AMBASSADOR HILL: I think the situation that has been created by the closing down of newspapers here is rather antithetical to everything that we are trying to do in Kosovo, and it creates a contradiction. If you look at our agreement in Kosovo, what it's really aimed at is creating democracy in Kosovo, creating democratic institutions, creating separation of power, creating independent institutions. And yet, we are doing that at a time when the direction here, frankly speaking, symbolized by these media shutdowns, is going in the wrong direction. I would like to see our agreement in Kosovo take place in a context of things here going in the right direction, that is, in a direction of greater democratization. You know, sometimes, there is a sense -- I don't want to make this a sort of congenital characterization -- but I think many Serbs feel that the international community has been opposed to them. Yet I think if things like the media law were properly vetted with international organizations, taken to international institutions that do media laws for a living, I think one could find a way to address legitimate issues in a media law, and we wouldn't have this type of problem. But suffice it to say that if we're having a trend against the free media here, it makes our lives more difficult in Kosovo.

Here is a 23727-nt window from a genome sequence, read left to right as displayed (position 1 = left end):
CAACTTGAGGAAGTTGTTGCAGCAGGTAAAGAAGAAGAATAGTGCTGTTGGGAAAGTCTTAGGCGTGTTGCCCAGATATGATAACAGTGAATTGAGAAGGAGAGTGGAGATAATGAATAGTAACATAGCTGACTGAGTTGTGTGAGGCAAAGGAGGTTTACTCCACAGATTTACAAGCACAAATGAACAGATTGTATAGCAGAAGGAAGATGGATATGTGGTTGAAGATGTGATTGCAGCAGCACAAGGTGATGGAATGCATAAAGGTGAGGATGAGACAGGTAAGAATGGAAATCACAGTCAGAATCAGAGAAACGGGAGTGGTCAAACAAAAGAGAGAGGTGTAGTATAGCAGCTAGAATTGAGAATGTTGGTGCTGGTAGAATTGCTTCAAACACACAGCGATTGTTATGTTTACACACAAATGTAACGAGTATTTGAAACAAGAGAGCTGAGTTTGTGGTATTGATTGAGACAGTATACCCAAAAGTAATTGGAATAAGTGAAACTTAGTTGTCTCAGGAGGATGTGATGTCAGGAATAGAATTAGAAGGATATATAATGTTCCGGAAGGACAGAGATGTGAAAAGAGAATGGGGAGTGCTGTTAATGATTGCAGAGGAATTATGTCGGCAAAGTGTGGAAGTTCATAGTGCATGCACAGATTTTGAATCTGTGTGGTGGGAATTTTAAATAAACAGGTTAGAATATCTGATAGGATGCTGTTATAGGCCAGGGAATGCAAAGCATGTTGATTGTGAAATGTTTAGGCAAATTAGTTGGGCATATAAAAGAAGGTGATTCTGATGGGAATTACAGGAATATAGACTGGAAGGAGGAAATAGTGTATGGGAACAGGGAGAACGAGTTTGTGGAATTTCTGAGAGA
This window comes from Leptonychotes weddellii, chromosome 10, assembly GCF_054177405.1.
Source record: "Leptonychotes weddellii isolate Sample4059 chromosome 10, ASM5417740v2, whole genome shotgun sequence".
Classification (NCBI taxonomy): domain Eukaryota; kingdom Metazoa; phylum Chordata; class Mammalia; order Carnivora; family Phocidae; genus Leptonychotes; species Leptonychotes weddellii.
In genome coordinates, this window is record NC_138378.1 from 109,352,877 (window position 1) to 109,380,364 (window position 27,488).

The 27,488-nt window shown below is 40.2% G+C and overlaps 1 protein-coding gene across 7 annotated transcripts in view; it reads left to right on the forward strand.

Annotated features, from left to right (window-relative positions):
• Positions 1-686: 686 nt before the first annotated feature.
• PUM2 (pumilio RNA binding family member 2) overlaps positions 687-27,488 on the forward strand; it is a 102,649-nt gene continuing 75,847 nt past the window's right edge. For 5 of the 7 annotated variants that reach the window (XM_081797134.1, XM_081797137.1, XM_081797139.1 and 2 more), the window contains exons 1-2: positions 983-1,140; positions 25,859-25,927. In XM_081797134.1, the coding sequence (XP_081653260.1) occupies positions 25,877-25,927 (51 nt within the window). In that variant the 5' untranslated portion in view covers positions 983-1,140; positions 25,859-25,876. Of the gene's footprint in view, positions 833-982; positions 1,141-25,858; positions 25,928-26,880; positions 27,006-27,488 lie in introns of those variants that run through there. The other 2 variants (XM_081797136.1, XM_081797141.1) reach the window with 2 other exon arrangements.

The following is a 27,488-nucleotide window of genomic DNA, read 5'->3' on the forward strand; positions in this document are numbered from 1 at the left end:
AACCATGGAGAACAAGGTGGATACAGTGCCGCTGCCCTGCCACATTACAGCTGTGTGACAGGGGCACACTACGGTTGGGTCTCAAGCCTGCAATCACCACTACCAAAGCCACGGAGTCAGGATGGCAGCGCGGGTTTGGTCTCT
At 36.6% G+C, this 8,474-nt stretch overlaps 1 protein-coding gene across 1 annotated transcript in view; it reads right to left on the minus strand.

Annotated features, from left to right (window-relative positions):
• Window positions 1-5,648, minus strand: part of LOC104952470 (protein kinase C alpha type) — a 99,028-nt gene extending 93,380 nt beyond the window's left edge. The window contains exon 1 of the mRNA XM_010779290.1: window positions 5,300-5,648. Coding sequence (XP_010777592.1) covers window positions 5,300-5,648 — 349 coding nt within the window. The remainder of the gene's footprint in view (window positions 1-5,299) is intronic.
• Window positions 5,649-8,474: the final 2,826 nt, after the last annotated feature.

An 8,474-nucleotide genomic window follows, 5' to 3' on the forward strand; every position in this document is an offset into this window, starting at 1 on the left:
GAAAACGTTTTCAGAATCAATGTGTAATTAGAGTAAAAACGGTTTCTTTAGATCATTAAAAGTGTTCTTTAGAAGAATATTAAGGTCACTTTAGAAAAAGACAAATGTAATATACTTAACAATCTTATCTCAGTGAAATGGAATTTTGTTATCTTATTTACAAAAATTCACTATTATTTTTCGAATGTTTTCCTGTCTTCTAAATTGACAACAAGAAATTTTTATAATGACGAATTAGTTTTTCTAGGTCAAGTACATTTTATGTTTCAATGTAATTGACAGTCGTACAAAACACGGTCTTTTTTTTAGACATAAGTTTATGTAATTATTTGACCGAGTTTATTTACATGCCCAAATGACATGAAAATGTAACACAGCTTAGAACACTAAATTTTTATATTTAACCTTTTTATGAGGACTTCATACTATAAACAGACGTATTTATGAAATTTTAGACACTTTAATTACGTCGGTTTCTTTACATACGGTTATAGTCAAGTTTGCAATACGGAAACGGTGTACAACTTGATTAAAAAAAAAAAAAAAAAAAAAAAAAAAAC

QUESTION: What time is your meeting with Milutinovic?

AMBASSADOR HILL: I think at twelve o'clock.

QUESTION: Should we expect any media opportunity afterwards?

AMBASSADOR HILL: I usually don't talk to the media about such meetings, but maybe we could arrange, and I could release some kind of statement. But I know there has been a lot of talk about our last draft, and I just want to assure you we are taking constructive comments from both sides, we are trying to put them into the draft, and we are going to move ahead. And as for the sort of ad hominem, or general characterizations of the process, it's really too late to stop and listen to those.

QUESTION: The process is unstoppable now, it's going on, that's it.

AMBASSADOR HILL: Well, I am going ahead. I think we are on the right direction, but it does not mean that it is not difficult.

[End of Document]